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HMRC internal manual

Company Taxation Manual

Corporation Tax: charitable donations relief: formerly charges on income: introduction

Background to charges

Charges on income were originally a highly important concept, developed very early in the scheme of income tax as a means of securing revenue by using the deduction at source and the ‘alienation’ principle. Where income represented pure income profit in the hands of a recipient, the payer deducted and retained tax and the recipient suffered tax by deduction. Different rules applied depending on whther the payment was out of profits brought into the charge to income tax on the payer.

This scheme lasted in substance for income tax until Tax Law Rewrite. See ICTA88/S348 and S349. But it never applied in this form to CT. When CT was introduced by FA65, the aim was to create a scheme for a comprehensive new tax on companies, which had formerly paid income tax and profits tax. In place of the alienation approach the company received relief for allowable charges as deductions against total profits. Any charges allowable in the trading income calculation were added back and were then allowed against total profits. FA65 reproduced some of the alienation rules, however. No relief was given where the payment was charged to capital, or it was not ultimately borne by the company (thus the payment was out of profits brought into charge to tax). There was a requirement for the payment to be for valuable and sufficient consideration, but with an exception for charitable covenants. Surplus charges could be carried forward, but only if laid out wholly and exclusively for trade purposes(ICTA88/S387). See CTM09100.

Restriction to qualifying charitable donations

Charges were originally a category of wide scope, comprising annual interest, annuities and other annual payments including roylties, but the charges relief is now limited just to qualifying charitable donations: CTA10/S189.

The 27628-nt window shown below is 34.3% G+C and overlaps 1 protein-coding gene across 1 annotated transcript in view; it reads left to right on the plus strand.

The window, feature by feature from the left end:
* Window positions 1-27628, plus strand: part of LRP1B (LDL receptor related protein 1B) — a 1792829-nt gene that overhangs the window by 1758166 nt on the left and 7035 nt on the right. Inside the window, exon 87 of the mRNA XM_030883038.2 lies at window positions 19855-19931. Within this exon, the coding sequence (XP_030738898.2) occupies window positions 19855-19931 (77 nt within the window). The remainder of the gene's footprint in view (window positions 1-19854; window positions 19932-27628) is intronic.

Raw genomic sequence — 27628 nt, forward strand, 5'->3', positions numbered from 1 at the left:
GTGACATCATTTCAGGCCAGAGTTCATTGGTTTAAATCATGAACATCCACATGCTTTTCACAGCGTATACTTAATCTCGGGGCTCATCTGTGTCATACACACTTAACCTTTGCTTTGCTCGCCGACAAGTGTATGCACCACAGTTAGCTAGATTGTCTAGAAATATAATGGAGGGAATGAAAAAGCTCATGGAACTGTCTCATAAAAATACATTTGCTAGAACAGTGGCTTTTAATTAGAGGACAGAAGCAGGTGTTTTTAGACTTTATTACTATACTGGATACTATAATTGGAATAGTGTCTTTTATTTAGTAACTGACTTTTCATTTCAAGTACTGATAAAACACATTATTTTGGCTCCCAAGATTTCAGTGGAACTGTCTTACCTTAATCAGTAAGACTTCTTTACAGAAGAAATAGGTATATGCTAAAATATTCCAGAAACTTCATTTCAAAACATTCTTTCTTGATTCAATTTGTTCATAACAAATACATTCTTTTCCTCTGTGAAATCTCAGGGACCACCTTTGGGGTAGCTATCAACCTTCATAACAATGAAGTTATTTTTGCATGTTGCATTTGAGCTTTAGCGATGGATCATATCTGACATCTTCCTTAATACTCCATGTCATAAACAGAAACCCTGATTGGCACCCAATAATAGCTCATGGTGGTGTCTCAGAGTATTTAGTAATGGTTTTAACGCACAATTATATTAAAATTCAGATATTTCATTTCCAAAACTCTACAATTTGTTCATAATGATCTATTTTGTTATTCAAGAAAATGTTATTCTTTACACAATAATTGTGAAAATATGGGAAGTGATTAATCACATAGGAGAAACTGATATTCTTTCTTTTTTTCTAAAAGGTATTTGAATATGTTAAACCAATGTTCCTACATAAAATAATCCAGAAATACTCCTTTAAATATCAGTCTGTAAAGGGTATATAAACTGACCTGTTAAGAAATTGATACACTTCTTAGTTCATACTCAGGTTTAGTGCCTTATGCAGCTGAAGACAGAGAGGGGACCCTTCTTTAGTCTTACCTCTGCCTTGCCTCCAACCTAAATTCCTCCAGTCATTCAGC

The predecessor of CTA10/S189 was ICTA88/S338, and that section was substituted for the original S338 by FA02/S84 (2) and FA02/SCH30 with effect from 25 July 2002. The scoping provisions ICTA88/S338A to S338B were also amended by FA02. F(2)A05/S38 subsequently amended the definition of charges in S388A (now CTA10/S190) and S388B (which dealt with annuities and annual payments) was repealed. The effect was to restrict charges on income for CT purposes to payments to a charity with effect for payments made on or after 16 March 2005.

ICTA88/S337A (1), which provided that in computing a company’s income from any source for CT purposes no deduction is given for charges on income, has been replaced by CTA09/S1301B which refers instead to qualifying charitable donations.

CTA10/S189 (1) and (2) allow the deduction of charges on income from a company’s total profits (as reduced by any other relief except group relief) in computing CT chargeable for an accounting period.

CTA10/S189 (3) limits the deduction to the amount that reduces the company’s total profits for the period to nil.

CTA10/S189 (4) allows the deduction only in respect of payments made by the company in the accounting period concerned.